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Scott Gordon, NBCDFW.com
Some business owners say Arlington has unfairly targeted them in a push to clean things up before the Super Bowl.
Some late-night business owners in Arlington claim the city has unfairly targeted them in a push to clean things up before the Super Bowl.
City officials declined comment because at least two cases have ended up in court but said in general they only crack down on businesses with a troubled history.
Ken Agnew, owner of The Next Level barber shop on Abrams Street, rented out an adjoining 5,000 square-foot room for private parties until last year.
“I did high school parties, comedy shows, poetry,” he said.
But he closed in May after police harassed him by parking patrol cars in front of his business on weekends for seven straight months, he said.
"They just sat there for four hours a night,” Agnew said.
YouTube video shows a large police RV parked nearby shining bright lights on the parking lot.
An officer is heard saying, “If they're not doing anything wrong, they shouldn't have a problem with us."
Agnew said the police presence made his customers think the area was a crime scene. Since he closed in May, the city revoked his business license.
Monroe Compton, landlord of D'Mixx bar on Pioneer Parkway, claimed police and city officials are trying to run him out of business, too.
He was arrested three times in three days in November for opening his business without a city permit.
"It's not the most pleasant thing,” he said. “It's embarrassing. But as a businessman I felt like I had a right to be here."
Compton said he thought his paperwork was in order but that Arlington officials told him he never got a license to operate when he opened 11 years ago.
"I can understand they want to clean up the city,” Compton said. “But I think it has a lot to do with the Super Bowl."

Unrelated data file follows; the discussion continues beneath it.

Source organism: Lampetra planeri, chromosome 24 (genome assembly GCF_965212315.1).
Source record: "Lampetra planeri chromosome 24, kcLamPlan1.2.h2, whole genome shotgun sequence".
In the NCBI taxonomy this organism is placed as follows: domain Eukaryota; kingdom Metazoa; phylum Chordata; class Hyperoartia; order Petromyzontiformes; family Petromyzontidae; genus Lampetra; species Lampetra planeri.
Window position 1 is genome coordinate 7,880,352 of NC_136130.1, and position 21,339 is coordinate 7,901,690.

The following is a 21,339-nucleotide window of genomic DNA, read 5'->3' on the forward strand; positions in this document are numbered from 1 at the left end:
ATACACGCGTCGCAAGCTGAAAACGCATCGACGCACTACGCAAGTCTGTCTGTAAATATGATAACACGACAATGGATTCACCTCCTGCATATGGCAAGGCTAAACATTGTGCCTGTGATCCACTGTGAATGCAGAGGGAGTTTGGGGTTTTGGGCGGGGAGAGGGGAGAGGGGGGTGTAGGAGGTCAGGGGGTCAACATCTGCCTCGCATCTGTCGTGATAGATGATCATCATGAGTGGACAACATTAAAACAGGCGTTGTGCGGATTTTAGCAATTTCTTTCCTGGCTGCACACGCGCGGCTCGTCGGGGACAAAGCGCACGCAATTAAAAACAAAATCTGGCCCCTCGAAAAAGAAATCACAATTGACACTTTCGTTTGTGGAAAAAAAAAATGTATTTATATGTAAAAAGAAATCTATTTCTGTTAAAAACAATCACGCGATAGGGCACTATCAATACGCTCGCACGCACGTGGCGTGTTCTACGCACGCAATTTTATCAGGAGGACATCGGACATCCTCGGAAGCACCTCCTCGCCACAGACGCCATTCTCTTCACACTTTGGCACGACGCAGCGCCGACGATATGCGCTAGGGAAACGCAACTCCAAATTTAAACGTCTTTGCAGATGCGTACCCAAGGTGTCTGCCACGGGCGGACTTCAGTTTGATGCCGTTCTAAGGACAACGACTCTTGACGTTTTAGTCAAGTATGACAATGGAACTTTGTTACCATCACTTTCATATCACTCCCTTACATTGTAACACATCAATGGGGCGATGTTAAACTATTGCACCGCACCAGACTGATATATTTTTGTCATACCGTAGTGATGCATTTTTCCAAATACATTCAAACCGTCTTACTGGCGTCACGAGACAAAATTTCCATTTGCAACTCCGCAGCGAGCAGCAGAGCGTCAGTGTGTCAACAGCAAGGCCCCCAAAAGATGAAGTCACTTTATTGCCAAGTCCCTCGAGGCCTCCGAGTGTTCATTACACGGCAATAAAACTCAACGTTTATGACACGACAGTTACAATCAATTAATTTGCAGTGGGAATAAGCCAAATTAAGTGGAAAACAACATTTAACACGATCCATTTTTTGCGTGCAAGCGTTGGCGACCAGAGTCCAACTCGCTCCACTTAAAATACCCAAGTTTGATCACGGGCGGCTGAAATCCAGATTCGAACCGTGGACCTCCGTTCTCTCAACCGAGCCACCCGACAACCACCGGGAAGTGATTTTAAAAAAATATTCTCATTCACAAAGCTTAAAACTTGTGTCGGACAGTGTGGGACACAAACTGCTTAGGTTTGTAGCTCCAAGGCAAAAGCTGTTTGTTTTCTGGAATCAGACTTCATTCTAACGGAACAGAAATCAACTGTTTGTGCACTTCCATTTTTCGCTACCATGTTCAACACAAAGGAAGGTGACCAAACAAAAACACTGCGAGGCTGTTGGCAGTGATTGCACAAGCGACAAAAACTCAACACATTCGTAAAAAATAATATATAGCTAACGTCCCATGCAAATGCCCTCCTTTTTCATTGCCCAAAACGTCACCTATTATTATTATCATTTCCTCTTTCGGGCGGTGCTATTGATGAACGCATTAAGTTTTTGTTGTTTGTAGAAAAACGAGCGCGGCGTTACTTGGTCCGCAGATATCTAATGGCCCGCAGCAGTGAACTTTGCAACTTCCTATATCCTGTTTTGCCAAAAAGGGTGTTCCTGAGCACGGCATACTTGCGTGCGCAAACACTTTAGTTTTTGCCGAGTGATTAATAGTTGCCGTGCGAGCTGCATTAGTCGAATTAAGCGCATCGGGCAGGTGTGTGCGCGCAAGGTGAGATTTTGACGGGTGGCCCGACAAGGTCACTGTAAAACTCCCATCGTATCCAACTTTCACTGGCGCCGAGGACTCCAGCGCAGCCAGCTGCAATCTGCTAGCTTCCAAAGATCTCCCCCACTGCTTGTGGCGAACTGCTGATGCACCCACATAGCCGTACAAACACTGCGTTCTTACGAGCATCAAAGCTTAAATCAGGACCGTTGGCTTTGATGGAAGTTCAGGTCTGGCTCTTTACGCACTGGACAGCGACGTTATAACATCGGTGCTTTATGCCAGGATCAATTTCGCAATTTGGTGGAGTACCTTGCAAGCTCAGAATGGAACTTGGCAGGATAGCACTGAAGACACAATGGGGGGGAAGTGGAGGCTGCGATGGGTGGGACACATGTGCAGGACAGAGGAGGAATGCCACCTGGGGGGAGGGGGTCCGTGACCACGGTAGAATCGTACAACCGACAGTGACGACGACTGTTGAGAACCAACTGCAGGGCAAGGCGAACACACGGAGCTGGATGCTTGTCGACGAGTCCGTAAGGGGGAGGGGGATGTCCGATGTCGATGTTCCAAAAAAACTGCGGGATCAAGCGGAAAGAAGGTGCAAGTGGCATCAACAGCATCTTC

In a memo, Arlington police chief Theron Bolton accused The Next Level of operating an illegal late-night club.
“The Next Level opens at 2 a.m. and seems to be an after-hours club for patrons at a neighboring sexually oriented business,” Bolton told a city official. “The management, staff and dancers from Peep-N-Toms regularly staff and manage Next Level. Amplified music begins around 2 a.m. and continues until Next Level closes, which is usually around 5 a.m."
Agnew denied that he operated a club but acknowledged people from the strip club next door attended private late-night parties there.
"If it's legal for them to be at work, they want to have their party after they get off work, so that opens a great opportunity to rent out a facility," he said.
Managers at Peep-N-Toms declined to comment.
Agnew said he will continue to fight City Hall to get his license reinstated.
Compton has now reopened D'Mixx under a temporary permit that is valid until March.
He said he hopes to work out a permanent resolution with city officials.
"I did everything I was asked to do 11 years ago, and I'm doing everything they're asking me to do today," he said.